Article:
Now that the city of Chattanooga has accepted a $32 million purchase offer for The Chattanoogan luxury hotel and conference center, what changes might take place after the sale closes about a month from now?
Will the hotel join a chain or stay independent? Be remodeled? Get a new name — or see other changes?
No comment is forthcoming from the Schulte Hospitality Group, the Louisville, Ky.-based hotel management and development company that made the winning bid to buy the city-owned hotel.
But industry experts praise Schulte Hospitality Group, saying a rebranding of The Chattanoogan is likely and tout the hotel's sale as more proof of Chattanooga's tourism appeal.
"I almost guarantee you they'll brand it to something," said Louisville, Ky.-based hotel broker Brandt Niehaus, the three-time past president of Hotel Brokers International. "I'd be surprised if they'd try to run it as independent."
Tom Morsch, the Chicago-based consultant the city hired to sell The Chattanoogan, said Schulte will weigh the benefits of putting a brand on The Chattanoogan.
"Let's say we want to make a Marriott flag on that Chattanoogan," said Morsch. "They're going to weigh the value of putting in that brand."
A layperson who sees a Hilton, Marriott or Holiday Inn might assume those hotels are owned by their respective chains — but that's rarely the case these days.
"Most of the general public think Holiday Inn is owned by Holiday Inn," Niehaus said. "Just like McDonald's or Wendy's, there are franchisees that own them."
In a typical setup, investors own the hotel building, he said, they get a franchise for a hotel brand and then they hire a company to manage the hotel.
"But you run them according to the standards of that franchiser," Niehaus said. "You have to decorate it the way they want it done. If they want 30-ounce carpet, then you have to have 30-ounce carpets in certain areas."
A boutique brand?
That said, some brands offer more latitude.
For example, Niehaus was involved in the sale of The Admiral Hotel, an Art Deco-style boutique hotel that opened in 1940 in downtown Mobile, Ala. Among its claims to fame is that a young and then-unknown Jimmy Buffett did solo gigs singing and playing his guitar in the bar.
The current owner of The Admiral Hotel completely renovated it and made it part of Hilton's Curio Collection, a "collection of unique hotels" in the four- and five-star range.
"If the Chattanoogan name is good, then [Schulte] might just keep that name and make it part of the Curiou collection," Niehaus said.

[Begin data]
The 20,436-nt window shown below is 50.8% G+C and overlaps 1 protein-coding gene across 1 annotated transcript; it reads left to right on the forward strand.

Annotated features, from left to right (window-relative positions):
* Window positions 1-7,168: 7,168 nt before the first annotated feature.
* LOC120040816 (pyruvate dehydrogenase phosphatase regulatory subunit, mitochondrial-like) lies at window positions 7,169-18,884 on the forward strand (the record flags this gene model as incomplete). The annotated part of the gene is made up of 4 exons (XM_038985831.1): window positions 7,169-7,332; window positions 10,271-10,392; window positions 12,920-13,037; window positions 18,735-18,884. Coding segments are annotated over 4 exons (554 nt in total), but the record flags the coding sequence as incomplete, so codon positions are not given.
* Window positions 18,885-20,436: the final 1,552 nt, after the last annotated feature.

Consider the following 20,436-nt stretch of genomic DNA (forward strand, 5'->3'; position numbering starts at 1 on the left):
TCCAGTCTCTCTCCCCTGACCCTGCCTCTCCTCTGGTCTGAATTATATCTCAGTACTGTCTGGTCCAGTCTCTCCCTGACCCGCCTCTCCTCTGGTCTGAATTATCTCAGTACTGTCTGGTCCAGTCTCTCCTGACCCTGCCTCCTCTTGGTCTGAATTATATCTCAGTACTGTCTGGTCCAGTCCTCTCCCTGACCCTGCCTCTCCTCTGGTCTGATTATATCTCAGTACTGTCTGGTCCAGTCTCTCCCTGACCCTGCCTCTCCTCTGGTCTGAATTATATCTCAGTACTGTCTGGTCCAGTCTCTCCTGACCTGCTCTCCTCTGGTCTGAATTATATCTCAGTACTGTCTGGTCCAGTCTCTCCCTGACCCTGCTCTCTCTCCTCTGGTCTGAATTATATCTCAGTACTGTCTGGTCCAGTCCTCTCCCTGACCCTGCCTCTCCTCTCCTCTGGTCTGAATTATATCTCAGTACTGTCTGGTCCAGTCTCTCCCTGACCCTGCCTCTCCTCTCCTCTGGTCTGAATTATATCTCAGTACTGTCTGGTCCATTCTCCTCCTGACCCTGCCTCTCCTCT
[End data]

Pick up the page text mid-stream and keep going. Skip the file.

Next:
Schulte Hospitality Group is led by two brothers, Darryl Schulte, Jr., the chairman and CEO, and Ray Schulte, the chief operating officer. They're third-generation hoteliers who founded the company in 1999 with their father.
Schulte Hospitality Group had its first management agreement in Detroit, the company's website says, and now manages more than 65 properties in 21 states, with ownership interest in 57 of the hotels.
Schulte has key institutional partners — Starwood Capital Group and Apple REIT — as well as various independent owner and investor groups, the website says.
Patel didn't bid
Schulte Hospitality Group has a good reputation, Niehaus said.
"They're a good operator. If they're going to buy it, they'll fix it up and make it into something," he said. "As far as I can tell, they don't do anything halfway."
Sometimes Schulte Hospitality Group will "flip" a hotel and keep managing it after the sale, according to Niehaus.
"A lot of times what they'll do is they'll buy stuff, fix stuff up, renovate, turn it around and sell it and keep the management contract," he said. "They still want to keep the management contract and still be running it."
Five companies made offers on The Chattanoogan during the first round of bidding, and that was narrowed down over two more rounds to three bidders. Morsch declined to name any of them — except for Schulte.
None of the bids came from Chattanooga's biggest hotel developer and manager, Mitch Patel, the president and CEO of Vision Hospitality Group Inc.
"Did he bid? No. But we certainly met with him." Morsch said. "He's already long on Chattanooga. He's got a lot of property there. He would have been great, but he probably wouldn't have paid the same number."
The $32 million offer for The Chattanoogan was a good amount, Morsch said, and it shows this was a good time for the city to sell.
"This tells me that Chattanooga is on an upward trajectory," he said. "This is a great move by the city to take advantage of the market uptick."
Contact staff writer Tim Omarzu at email@example.com or www.facebook.com/MeetsForBusiness or on Twitter @meetforbusiness or 423-757-6651.